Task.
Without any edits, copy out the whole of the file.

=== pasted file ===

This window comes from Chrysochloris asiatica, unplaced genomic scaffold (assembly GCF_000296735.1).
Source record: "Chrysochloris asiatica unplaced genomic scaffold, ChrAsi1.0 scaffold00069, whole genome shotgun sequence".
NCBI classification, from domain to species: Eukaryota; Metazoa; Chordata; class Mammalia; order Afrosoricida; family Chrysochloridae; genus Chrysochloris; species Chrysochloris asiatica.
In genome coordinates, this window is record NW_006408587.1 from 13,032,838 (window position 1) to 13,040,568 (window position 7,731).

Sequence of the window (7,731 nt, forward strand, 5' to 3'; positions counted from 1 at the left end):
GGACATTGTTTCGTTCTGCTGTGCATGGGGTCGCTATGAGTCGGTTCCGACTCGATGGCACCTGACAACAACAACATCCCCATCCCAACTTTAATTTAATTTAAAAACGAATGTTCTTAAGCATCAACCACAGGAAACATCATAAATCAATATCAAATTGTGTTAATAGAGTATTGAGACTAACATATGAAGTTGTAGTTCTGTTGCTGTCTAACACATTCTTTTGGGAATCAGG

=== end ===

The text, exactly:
This window comes from Chrysochloris asiatica, unplaced genomic scaffold (assembly GCF_000296735.1).
Source record: "Chrysochloris asiatica unplaced genomic scaffold, ChrAsi1.0 scaffold00069, whole genome shotgun sequence".
NCBI classification, from domain to species: Eukaryota; Metazoa; Chordata; class Mammalia; order Afrosoricida; family Chrysochloridae; genus Chrysochloris; species Chrysochloris asiatica.
In genome coordinates, this window is record NW_006408587.1 from 13,032,838 (window position 1) to 13,040,568 (window position 7,731).

Sequence of the window (7,731 nt, forward strand, 5' to 3'; positions counted from 1 at the left end):
GGACATTGTTTCGTTCTGCTGTGCATGGGGTCGCTATGAGTCGGTTCCGACTCGATGGCACCTGACAACAACAACATCCCCATCCCAACTTTAATTTAATTTAAAAACGAATGTTCTTAAGCATCAACCACAGGAAACATCATAAATCAATATCAAATTGTGTTAATAGAGTATTGAGACTAACATATGAAGTTGTAGTTCTGTTGCTGTCTAACACATTCTTTTGGGAATCAGG